CLEVELAND’S UNBEATEN STREAK
Well, it’s looking more and more like the Carolina Panthers may join the Cleveland Browns and Miami Dolphins as the only teams to go unbeaten and untied in the regular and postseason. That’s right, the Browns and the Dolphins. And even though it’s true, you won’t find any mention of the Browns undefeated milestone in the NFL Record and Fact Book. But it really did happen. It’s just that it didn’t happen in the NFL. It occurred in 1948, when the Browns played in the upstart All-America Football Conference (AAFC), a rival league that competed for four seasons (1946-49) with the established NFL.
The eight-team AAFC not only gave birth to the Browns, but also the San Francisco 49ers and the first iteration of the Baltimore Colts. All three of those AAFC entries were admitted intact into the then-10-team NFL by way of a 1950 merger. The rest of the AAFC’s stable of quality players were absorbed by NFL teams through a convoluted player distribution plan following the 1949 season.
Somewhat lost to history is how good the AAFC was back then. Thirteen players, whose careers began in the AAFC, went on to Hall of Fame enshrinement. One player, a defensive back with the AAFC’s Brooklyn/New York Yankees, Tom Landry, went on to stardom as a coach, earning Hall of Fame coaching honors in 1990.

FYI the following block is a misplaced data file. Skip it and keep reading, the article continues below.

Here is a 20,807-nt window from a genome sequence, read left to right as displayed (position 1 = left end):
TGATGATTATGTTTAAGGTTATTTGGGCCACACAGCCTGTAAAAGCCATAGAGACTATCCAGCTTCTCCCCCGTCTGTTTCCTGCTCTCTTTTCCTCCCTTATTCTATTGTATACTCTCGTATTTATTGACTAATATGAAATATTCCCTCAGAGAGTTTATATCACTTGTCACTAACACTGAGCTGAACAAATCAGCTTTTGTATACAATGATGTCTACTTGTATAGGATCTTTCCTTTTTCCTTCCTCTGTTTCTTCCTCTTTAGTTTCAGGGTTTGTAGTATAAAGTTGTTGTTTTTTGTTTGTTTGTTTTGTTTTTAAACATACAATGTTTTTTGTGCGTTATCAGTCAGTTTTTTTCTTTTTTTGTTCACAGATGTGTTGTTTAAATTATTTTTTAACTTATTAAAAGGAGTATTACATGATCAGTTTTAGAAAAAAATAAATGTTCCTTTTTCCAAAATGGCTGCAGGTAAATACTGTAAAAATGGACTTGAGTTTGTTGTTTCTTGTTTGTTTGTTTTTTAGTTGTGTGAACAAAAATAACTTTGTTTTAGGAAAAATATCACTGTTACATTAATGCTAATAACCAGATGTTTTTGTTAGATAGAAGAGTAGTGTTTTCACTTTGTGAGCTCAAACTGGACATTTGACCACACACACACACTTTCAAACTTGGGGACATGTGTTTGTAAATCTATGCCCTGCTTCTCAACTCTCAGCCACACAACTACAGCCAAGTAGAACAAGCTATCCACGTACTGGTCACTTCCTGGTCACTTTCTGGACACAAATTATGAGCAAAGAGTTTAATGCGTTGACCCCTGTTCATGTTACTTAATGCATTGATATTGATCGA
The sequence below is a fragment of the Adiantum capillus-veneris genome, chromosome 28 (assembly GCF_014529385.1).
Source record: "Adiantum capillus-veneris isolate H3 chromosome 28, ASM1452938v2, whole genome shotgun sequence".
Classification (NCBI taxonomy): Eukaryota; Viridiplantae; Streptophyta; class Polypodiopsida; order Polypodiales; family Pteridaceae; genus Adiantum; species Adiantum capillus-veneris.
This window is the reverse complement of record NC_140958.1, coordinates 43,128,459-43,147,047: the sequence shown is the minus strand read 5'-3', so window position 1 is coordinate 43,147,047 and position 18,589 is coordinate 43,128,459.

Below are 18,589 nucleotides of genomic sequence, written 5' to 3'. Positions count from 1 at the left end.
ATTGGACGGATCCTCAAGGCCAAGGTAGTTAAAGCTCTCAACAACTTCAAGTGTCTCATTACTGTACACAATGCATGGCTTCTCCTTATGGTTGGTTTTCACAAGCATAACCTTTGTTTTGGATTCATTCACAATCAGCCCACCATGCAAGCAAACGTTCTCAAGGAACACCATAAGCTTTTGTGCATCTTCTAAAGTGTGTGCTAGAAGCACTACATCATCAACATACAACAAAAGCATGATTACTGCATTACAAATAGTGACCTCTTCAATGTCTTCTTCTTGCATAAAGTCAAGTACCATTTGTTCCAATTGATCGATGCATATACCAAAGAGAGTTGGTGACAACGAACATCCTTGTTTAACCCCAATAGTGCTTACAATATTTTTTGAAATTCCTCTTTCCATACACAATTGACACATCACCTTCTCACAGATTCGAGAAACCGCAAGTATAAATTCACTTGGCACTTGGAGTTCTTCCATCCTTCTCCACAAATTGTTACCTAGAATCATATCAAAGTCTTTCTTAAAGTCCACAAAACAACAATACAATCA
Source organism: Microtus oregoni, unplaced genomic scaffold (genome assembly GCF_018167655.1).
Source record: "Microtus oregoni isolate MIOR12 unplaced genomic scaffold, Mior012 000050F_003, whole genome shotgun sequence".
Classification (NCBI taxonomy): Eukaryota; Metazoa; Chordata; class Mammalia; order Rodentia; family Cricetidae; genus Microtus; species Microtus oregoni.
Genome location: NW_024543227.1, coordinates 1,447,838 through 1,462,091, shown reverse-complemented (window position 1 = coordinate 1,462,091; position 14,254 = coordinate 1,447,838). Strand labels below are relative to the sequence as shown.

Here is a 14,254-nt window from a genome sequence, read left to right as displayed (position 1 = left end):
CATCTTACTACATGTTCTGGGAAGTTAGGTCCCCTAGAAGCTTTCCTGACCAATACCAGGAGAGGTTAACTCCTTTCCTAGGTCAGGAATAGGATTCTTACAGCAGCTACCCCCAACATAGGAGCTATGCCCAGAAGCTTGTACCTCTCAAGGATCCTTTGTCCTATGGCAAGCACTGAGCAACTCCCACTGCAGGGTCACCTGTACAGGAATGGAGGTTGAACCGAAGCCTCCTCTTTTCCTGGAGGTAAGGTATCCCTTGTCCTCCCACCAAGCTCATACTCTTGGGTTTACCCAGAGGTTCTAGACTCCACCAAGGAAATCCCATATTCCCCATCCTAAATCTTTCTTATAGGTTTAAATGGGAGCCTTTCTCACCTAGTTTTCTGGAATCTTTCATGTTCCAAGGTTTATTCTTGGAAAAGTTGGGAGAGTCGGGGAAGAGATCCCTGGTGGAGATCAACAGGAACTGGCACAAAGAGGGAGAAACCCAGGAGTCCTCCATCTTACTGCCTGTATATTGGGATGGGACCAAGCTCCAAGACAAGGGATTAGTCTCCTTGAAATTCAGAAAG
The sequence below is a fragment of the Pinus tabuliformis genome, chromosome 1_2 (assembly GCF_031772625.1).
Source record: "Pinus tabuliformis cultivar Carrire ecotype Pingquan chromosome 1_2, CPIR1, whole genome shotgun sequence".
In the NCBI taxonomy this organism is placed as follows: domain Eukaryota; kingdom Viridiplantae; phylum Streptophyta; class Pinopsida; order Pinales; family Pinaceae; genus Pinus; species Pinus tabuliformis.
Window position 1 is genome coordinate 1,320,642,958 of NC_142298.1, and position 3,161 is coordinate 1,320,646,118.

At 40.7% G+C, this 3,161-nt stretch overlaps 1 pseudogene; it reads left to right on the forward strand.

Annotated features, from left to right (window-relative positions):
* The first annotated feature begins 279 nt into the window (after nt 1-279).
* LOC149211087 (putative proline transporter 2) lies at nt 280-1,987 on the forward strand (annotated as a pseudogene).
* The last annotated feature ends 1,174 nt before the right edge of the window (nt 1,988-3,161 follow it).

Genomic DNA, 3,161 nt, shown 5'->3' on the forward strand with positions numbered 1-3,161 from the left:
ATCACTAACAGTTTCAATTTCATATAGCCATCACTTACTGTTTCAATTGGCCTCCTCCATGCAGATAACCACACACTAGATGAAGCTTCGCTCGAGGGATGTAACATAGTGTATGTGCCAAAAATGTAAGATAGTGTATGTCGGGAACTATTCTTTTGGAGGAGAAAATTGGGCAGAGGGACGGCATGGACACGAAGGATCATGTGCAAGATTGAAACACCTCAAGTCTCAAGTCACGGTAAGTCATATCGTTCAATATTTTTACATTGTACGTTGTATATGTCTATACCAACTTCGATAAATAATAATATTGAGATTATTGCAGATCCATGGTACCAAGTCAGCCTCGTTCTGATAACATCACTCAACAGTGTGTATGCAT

But it was the Cleveland Browns and their seven future Hall of Fame players and their Hall of Fame Coach Paul Brown that dominated the upstart league.
How good were they? They were very, very good. In fact, the Browns won the AAFC title each of the four years the league existed and in 1948 posted their perfect 15-0 record. And, as if to prove their NFL worthiness, the Browns won the NFL title in 1950, their first season as members of the senior circuit.
Now, clearly an undefeated season is impressive enough, but if you count ties, Cleveland actually began their oft-overlooked “non-losing” streak in 1947 and extended it into the 1949 season. The talent-laden Browns finished with an amazing 29 games without a loss. That is the longest winning streak – or “non-losing” streak if you prefer – in pro football history.
So, is it fair to count ties in the Browns winning streak. To that my answer is a resounding “yes.” Back in the day, there was no provision for an overtime period in regular season games to settle tied games.
If you insist that we not count ties, then the Browns streak drops to 18, and that’s good only for a six-way tie for third longest winning streak in pro football history. But, like I said there was no provision for overtime until much more recently and obviously ties are not losses, so for me the streak is 29. And, oh-by-the-way, if we do count ties, the second longest winning streak in pro football would belong to the NFL’s Canton Bulldogs who from the final game of the 1921 season to the final game of the 1923 season went 25 consecutive games without a loss.
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